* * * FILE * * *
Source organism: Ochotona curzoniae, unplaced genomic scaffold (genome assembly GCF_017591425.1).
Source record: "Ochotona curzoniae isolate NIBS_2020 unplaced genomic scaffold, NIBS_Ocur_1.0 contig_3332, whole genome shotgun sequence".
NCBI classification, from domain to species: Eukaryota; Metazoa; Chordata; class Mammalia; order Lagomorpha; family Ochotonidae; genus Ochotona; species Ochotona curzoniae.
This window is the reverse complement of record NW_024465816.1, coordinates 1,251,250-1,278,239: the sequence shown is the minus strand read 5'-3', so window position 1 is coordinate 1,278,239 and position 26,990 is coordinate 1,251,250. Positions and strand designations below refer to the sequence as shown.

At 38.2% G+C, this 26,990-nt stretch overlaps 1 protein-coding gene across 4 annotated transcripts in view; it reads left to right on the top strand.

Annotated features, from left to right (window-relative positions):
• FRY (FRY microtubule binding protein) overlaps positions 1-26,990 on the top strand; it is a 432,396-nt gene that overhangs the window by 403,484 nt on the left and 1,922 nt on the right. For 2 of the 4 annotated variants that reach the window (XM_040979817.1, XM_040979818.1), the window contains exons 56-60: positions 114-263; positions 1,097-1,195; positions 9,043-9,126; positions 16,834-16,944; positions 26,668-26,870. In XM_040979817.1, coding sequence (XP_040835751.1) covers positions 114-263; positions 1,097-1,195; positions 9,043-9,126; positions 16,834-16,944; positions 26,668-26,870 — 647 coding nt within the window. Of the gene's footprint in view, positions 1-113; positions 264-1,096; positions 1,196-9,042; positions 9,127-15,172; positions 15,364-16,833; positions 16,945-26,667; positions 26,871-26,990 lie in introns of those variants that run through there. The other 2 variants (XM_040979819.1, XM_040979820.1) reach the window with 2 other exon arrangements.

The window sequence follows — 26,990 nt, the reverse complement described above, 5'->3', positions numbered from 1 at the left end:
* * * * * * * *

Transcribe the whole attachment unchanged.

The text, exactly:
Source organism: Ochotona curzoniae, unplaced genomic scaffold (genome assembly GCF_017591425.1).
Source record: "Ochotona curzoniae isolate NIBS_2020 unplaced genomic scaffold, NIBS_Ocur_1.0 contig_3332, whole genome shotgun sequence".
NCBI classification, from domain to species: Eukaryota; Metazoa; Chordata; class Mammalia; order Lagomorpha; family Ochotonidae; genus Ochotona; species Ochotona curzoniae.
This window is the reverse complement of record NW_024465816.1, coordinates 1,251,250-1,278,239: the sequence shown is the minus strand read 5'-3', so window position 1 is coordinate 1,278,239 and position 26,990 is coordinate 1,251,250. Positions and strand designations below refer to the sequence as shown.

At 38.2% G+C, this 26,990-nt stretch overlaps 1 protein-coding gene across 4 annotated transcripts in view; it reads left to right on the top strand.

Annotated features, from left to right (window-relative positions):
• FRY (FRY microtubule binding protein) overlaps positions 1-26,990 on the top strand; it is a 432,396-nt gene that overhangs the window by 403,484 nt on the left and 1,922 nt on the right. For 2 of the 4 annotated variants that reach the window (XM_040979817.1, XM_040979818.1), the window contains exons 56-60: positions 114-263; positions 1,097-1,195; positions 9,043-9,126; positions 16,834-16,944; positions 26,668-26,870. In XM_040979817.1, coding sequence (XP_040835751.1) covers positions 114-263; positions 1,097-1,195; positions 9,043-9,126; positions 16,834-16,944; positions 26,668-26,870 — 647 coding nt within the window. Of the gene's footprint in view, positions 1-113; positions 264-1,096; positions 1,196-9,042; positions 9,127-15,172; positions 15,364-16,833; positions 16,945-26,667; positions 26,871-26,990 lie in introns of those variants that run through there. The other 2 variants (XM_040979819.1, XM_040979820.1) reach the window with 2 other exon arrangements.

The window sequence follows — 26,990 nt, the reverse complement described above, 5'->3', positions numbered from 1 at the left end: